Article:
Unfortunately, we are feeling the backlash to generations of looting and extremely unsavory acts by past generations of archeologists. The living zoos at 1904 Worlds Fair comes to mind. It’s not too different than the brits clinging to the Elgin Marbles, or any number of mummies and artifacts taken from Egypt, or Inca, Aztec, and Maya objects looted by the Spanish, and so on.
    There is the attitude here that science matters above all, but clearly that’s not the prevailing attitude for all cultures, even western ones. How many of you will donate your body to science? How many are squeamish about the idea? You may be fine knowing a great, great grandparent’s bones are in a museum drawer, but some will be disgusted by that. And where you draw the line on how many generations back should be considered your relatives won’t be the same as someone else’s. India and China are good examples of deep recorded ancestry. I’m not coming down on one side or the other here. It would take more than one article to make my mind up, and I’m sure I’ll get tons of pushback but all I’m saying is, it’s complicated.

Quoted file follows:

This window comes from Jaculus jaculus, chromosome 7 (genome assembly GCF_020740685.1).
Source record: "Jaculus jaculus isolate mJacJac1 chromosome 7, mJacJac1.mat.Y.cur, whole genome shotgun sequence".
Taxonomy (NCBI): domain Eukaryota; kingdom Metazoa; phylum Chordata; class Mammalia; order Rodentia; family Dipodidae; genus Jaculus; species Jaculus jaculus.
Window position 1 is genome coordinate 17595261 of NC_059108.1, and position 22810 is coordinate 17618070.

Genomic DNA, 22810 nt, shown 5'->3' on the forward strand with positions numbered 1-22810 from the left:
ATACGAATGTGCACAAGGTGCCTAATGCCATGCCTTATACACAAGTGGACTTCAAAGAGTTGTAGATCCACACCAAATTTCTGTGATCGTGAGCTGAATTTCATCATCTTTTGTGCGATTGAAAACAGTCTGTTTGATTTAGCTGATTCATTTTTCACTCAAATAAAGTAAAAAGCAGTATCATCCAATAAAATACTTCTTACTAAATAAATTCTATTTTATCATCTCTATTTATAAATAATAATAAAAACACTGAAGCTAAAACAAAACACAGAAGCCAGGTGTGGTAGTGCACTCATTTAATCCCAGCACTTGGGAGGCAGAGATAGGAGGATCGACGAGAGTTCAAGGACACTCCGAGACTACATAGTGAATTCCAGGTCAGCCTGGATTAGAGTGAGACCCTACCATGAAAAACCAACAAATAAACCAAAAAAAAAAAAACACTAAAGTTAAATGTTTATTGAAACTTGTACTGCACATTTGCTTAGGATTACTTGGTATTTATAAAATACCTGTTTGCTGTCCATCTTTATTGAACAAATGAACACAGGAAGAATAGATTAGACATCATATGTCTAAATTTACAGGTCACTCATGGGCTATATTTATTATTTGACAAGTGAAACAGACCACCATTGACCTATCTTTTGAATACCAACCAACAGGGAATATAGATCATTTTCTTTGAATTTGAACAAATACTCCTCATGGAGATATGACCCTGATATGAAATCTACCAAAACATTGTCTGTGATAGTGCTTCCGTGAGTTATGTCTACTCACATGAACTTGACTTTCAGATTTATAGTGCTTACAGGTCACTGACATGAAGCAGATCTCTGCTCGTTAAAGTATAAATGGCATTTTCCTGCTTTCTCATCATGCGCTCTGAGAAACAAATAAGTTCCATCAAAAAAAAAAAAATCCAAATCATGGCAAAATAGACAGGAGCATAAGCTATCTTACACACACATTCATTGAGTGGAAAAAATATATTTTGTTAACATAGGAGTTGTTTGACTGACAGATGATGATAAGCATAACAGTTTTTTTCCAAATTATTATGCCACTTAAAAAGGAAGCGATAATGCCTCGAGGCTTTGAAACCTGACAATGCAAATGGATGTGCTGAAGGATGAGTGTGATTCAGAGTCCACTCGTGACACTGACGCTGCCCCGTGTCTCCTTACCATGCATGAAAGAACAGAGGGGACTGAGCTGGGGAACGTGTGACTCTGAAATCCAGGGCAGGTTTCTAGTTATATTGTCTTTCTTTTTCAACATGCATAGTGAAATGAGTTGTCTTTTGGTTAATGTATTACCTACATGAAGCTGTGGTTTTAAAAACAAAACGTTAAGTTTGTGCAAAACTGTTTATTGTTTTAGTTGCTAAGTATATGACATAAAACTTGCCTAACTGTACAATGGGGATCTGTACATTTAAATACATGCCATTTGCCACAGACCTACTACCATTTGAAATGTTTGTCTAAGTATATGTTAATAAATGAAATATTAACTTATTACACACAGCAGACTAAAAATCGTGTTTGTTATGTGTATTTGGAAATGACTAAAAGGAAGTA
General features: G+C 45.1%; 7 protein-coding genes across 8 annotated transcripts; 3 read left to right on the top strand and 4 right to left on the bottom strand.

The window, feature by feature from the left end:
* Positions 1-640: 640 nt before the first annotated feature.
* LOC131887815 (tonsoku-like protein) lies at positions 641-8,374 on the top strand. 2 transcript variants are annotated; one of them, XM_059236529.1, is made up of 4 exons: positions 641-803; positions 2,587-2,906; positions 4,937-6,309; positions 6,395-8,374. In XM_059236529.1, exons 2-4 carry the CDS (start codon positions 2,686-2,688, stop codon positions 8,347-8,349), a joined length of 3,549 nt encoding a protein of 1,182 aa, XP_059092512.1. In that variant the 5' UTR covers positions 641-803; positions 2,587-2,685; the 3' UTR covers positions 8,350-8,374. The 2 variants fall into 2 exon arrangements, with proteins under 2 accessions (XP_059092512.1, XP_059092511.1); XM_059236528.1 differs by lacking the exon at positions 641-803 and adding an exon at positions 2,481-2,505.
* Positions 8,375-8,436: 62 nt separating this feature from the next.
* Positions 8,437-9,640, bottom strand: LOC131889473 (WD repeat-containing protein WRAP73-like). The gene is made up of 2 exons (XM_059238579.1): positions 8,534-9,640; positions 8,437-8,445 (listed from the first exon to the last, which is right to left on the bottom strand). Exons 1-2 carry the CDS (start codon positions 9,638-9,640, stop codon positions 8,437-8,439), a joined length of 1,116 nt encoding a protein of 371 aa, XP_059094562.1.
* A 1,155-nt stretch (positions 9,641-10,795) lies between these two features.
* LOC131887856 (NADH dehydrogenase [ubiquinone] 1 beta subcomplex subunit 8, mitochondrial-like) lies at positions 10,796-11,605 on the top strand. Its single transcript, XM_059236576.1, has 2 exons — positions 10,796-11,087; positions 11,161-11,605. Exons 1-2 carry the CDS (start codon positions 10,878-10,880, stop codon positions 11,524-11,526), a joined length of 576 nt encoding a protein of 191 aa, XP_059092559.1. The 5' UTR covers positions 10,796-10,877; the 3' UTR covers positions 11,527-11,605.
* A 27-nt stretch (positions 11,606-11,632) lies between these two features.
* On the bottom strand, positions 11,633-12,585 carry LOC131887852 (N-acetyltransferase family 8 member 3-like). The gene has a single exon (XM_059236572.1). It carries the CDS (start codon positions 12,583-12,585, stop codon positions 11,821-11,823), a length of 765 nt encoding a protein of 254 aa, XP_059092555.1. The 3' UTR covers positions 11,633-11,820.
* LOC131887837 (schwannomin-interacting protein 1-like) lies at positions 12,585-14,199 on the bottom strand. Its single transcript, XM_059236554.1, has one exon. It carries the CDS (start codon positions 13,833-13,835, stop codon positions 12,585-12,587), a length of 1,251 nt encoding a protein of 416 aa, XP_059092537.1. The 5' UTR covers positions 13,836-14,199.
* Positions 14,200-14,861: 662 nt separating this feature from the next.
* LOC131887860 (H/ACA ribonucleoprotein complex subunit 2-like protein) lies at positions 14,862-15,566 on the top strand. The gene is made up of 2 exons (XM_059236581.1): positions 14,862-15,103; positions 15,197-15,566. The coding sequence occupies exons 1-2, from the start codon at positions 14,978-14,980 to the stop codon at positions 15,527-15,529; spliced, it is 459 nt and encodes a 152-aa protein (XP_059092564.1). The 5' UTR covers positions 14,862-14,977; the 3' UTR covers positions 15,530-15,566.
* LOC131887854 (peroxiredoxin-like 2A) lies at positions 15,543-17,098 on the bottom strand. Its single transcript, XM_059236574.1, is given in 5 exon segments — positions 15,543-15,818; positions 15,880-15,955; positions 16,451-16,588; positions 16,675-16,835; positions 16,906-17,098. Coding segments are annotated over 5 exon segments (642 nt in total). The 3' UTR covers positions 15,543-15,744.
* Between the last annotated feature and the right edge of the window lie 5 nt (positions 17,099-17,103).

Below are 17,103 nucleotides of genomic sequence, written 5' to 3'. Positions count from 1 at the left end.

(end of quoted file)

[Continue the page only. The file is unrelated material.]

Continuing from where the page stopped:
1. Is it really so complicated? P-22 doesn’t have a sacred spirit, it’s not a relative to the Tongva any more than it is to any other human, and tukuurot did not oversee the growth and flourishing of early humans. Those are uncomplicated true statements. The Tongva (and anyone else) can believe in whatever creation myths they like, but that belief doesn’t give them rights to possession of a euthanized mountain lion.

    2. or that all pandas belong to China

      As I understand it, that’s not a matter of culture, but of contract law. (Well, contract law is an aspect of culture…)
      Since before there was any successful breeding of pandas outside China, all pandas rented by China to zoos outside (and possibly inside) China have had a clause in the rental contract to the extent that any offspring of that serial-numbered livestock remain the property of the Chinese state. No deceit, no underhanded dealing, nothing but a contract entered into by two parties. Try breaking that and you’ll be facing a lot bigger opposition than the animal rights groups.